Spot + $50 (if you buy >20, otherwise $55)

Mon, 12/07/2009 - 14:31 | 155524 faustian bargain
faustian bargain's picture

I'm experiencing a delay with my small order from apmex, currently. I really hope that doesn't mean they don't have the actual stuff to send me.

Mon, 12/07/2009 - 17:14 | 155788 Señor Tranche
Señor Tranche's picture

I've ordered from them many times.  They always have given excellent customer service.  If they say it's in stock it almost certainly is.  Delay probably in order processing from large volumes.

Mon, 12/07/2009 - 12:26 | 155283 quezrho
quezrho's picture

This seems like a tell-tale sign that gold is bubbling.  When the dumbasses join in, history repeats itself.  I'm not saying golds's run is done.  Just that t feels like buying homes in Vegas in 2006. 

Mon, 12/07/2009 - 12:38 | 155306 LoneStarHog
LoneStarHog's picture

Only about FIVE PERCENT of the population is invested in gold/silver.  Wanna tell me how that is BUBBLING?  When I mention gold/silver to family/friends/etc. I still get a BLANK STARE.

Bubbling my ass!

Mon, 12/07/2009 - 12:41 | 155310 quezrho
quezrho's picture

I have had a different experience.  Seems very well bought in based on similar observations. 

Mon, 12/07/2009 - 12:47 | 155323 Thomas
Thomas's picture

I concur that retailers are buying the tenth ounce coins, so the bubbling statement is logical. I also think we have a way to go. I have never seen such a despised and poorly invested bubble.

Mon, 12/07/2009 - 12:43 | 155313 Anonymous
Anonymous's picture

We shall see. Many told me in 2006 that I'd be nuts not to buy a second property. So many are jumping on the Gold bandwagon that the US gov't will do something to correct its course.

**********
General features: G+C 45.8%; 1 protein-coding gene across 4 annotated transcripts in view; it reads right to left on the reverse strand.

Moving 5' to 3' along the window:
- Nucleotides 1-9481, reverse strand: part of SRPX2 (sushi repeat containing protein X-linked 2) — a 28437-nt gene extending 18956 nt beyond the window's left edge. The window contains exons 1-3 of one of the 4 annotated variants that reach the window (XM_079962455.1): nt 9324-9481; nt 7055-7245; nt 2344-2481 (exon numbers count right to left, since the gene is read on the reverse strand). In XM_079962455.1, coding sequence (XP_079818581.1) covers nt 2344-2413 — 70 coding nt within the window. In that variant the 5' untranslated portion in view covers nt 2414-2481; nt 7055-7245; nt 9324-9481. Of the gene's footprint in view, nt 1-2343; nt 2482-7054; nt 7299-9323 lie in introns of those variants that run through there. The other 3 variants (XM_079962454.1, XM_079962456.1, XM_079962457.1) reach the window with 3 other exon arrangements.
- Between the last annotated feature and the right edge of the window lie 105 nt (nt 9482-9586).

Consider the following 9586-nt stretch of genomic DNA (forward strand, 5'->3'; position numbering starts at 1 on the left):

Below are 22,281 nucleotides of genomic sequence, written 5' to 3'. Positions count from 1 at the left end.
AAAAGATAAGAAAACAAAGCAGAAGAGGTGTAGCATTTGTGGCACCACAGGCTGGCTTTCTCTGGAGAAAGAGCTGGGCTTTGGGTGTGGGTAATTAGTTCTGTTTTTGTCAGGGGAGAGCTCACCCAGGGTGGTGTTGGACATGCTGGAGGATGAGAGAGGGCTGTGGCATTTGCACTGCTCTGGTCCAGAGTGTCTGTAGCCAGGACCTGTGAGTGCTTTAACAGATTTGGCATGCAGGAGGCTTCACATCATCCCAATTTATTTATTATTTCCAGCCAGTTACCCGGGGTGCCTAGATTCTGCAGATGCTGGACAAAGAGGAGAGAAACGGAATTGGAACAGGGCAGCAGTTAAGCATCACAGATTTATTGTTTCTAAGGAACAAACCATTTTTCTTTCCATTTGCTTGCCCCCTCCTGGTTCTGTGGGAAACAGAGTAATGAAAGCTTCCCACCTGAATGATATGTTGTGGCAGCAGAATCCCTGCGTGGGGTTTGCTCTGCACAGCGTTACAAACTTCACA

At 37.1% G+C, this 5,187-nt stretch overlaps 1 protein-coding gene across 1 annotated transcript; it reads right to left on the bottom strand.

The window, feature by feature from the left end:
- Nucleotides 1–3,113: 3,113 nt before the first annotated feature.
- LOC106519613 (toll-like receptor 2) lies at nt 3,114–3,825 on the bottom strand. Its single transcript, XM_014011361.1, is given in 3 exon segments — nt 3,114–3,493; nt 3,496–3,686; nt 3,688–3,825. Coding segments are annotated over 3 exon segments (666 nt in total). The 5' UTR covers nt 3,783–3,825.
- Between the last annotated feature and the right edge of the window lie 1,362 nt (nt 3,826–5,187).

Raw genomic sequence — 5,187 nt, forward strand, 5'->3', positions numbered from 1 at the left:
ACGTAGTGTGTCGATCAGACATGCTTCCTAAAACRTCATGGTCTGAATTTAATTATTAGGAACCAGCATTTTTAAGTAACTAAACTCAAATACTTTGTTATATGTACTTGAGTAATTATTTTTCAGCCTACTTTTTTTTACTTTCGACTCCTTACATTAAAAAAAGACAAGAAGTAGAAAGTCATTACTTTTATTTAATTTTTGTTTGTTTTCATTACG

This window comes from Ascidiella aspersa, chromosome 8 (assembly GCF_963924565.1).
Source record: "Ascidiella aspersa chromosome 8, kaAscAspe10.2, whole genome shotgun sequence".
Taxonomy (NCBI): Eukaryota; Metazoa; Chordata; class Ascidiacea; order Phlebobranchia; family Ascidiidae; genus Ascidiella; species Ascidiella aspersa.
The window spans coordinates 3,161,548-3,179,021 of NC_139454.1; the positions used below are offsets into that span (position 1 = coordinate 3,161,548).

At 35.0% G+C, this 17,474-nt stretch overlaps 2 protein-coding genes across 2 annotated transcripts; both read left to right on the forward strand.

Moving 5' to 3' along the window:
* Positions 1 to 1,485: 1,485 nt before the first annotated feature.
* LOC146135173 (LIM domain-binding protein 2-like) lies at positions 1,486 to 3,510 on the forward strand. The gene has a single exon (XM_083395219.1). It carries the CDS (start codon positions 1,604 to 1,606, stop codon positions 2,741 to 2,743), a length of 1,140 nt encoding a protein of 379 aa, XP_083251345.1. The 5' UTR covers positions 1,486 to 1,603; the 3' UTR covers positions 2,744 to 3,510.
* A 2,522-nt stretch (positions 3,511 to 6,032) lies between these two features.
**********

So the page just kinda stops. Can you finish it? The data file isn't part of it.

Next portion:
Mon, 12/07/2009 - 14:00 | 155453 Anonymous
Anonymous's picture

American Eagles on the cover of Time in 3...2...1...

Mon, 12/07/2009 - 12:43 | 155312 hack3434
hack3434's picture

Maybe but I don't see people taking $500k adjustable rate loans to buy physical. 

Mon, 12/07/2009 - 14:58 | 155572 quezrho
quezrho's picture

good point

Mon, 12/07/2009 - 13:36 | 155417 Anonymous
Anonymous's picture

It's a new paradigm, and anyone who doesnt buy now will be priced out forever. People who do buy now will be rewarded with a lifetime of riches, as gold will continue its yearly 30% price appreciation.

Retail investors, and those born in future generations will be unable to afford the $5000+/ounce spot price, or diversify their portfolios. They will end up buying gold weighed in grams, or nothing at all.

This asset bubble is different than the others. It will never slow down or pop. The gains are permanent.

Mon, 12/07/2009 - 14:14 | 155488 Winisk
Winisk's picture

Gold isn't even close to bubble territory from my observations.  The dumb asses are still holding onto their equity mutual funds hoping to recover their losses because their dumb ass advisers won't even consider gold as an investment.  Oooh...it's so risky.

Gold has just begun to get the public's attention.   The double standard in the MSM is so strikingly biased against gold.  As soon as it hits a record high, it must be a bubble.  As soon as we see those wacky commercials on late night TV, gold must be in a bubble.  Yet when the stock market hits a high and we are inundated by those feel good banking and mutual fund advertisements literally everywhere we turn, stocks are never considered a bubble.  When shows like 'Flip This House' are on TV, and the newspapers have entire sections devoted to promoting the newest real estate development, it isn't considered a bubble.

Gold isn't even on the radar for the average investor I speak to.  For them, gold is still considered a risky, quirky thing.  

Mon, 12/07/2009 - 15:10 | 155594 arkady
arkady's picture

How come no one is talking about the potential of the USD breakout?  There surge is impressive and if it holds these prices then equities and commodities are poised to pull back.

This does not mean it's over for gold, but short term buying may be exhausted.  Frankly, for long term gold holding a pullback here is healthy.

Mon, 12/07/2009 - 17:19 | 155795 Slewburger
Slewburger's picture

 Its a short term breakout....dollar reverse carry. Thats not my bag but I doubt anybody here would get caught with that position.

Mon, 12/07/2009 - 12:31 | 155290 Cursive
Cursive's picture

So, the demand for gold-plated trinkets is high?

Mon, 12/07/2009 - 12:31 | 155291 orca
orca's picture